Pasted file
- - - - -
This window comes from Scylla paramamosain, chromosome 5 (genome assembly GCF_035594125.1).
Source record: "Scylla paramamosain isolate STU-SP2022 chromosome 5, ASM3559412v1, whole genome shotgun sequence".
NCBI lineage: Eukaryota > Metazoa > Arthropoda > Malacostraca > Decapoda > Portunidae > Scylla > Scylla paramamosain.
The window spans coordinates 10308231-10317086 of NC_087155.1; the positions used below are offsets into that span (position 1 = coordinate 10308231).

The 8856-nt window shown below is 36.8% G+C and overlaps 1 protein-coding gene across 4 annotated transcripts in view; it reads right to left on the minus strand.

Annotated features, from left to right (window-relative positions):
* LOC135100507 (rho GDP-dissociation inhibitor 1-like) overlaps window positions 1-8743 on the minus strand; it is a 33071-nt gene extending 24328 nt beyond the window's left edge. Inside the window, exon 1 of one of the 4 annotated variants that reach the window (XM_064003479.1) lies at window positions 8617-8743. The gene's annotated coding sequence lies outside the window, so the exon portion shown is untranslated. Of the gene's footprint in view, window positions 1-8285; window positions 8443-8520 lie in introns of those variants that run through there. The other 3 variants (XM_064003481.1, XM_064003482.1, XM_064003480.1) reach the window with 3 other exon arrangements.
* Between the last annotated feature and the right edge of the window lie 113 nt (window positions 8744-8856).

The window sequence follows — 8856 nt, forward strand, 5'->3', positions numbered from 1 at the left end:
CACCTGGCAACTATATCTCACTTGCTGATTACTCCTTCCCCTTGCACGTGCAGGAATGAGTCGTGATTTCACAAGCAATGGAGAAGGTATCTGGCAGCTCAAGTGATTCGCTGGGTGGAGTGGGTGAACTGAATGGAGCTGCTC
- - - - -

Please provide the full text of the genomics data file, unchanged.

This window comes from Scylla paramamosain, chromosome 5 (genome assembly GCF_035594125.1).
Source record: "Scylla paramamosain isolate STU-SP2022 chromosome 5, ASM3559412v1, whole genome shotgun sequence".
NCBI lineage: Eukaryota > Metazoa > Arthropoda > Malacostraca > Decapoda > Portunidae > Scylla > Scylla paramamosain.
The window spans coordinates 10308231-10317086 of NC_087155.1; the positions used below are offsets into that span (position 1 = coordinate 10308231).

The 8856-nt window shown below is 36.8% G+C and overlaps 1 protein-coding gene across 4 annotated transcripts in view; it reads right to left on the minus strand.

Annotated features, from left to right (window-relative positions):
* LOC135100507 (rho GDP-dissociation inhibitor 1-like) overlaps window positions 1-8743 on the minus strand; it is a 33071-nt gene extending 24328 nt beyond the window's left edge. Inside the window, exon 1 of one of the 4 annotated variants that reach the window (XM_064003479.1) lies at window positions 8617-8743. The gene's annotated coding sequence lies outside the window, so the exon portion shown is untranslated. Of the gene's footprint in view, window positions 1-8285; window positions 8443-8520 lie in introns of those variants that run through there. The other 3 variants (XM_064003481.1, XM_064003482.1, XM_064003480.1) reach the window with 3 other exon arrangements.
* Between the last annotated feature and the right edge of the window lie 113 nt (window positions 8744-8856).

The window sequence follows — 8856 nt, forward strand, 5'->3', positions numbered from 1 at the left end:
CACCTGGCAACTATATCTCACTTGCTGATTACTCCTTCCCCTTGCACGTGCAGGAATGAGTCGTGATTTCACAAGCAATGGAGAAGGTATCTGGCAGCTCAAGTGATTCGCTGGGTGGAGTGGGTGAACTGAATGGAGCTGCTC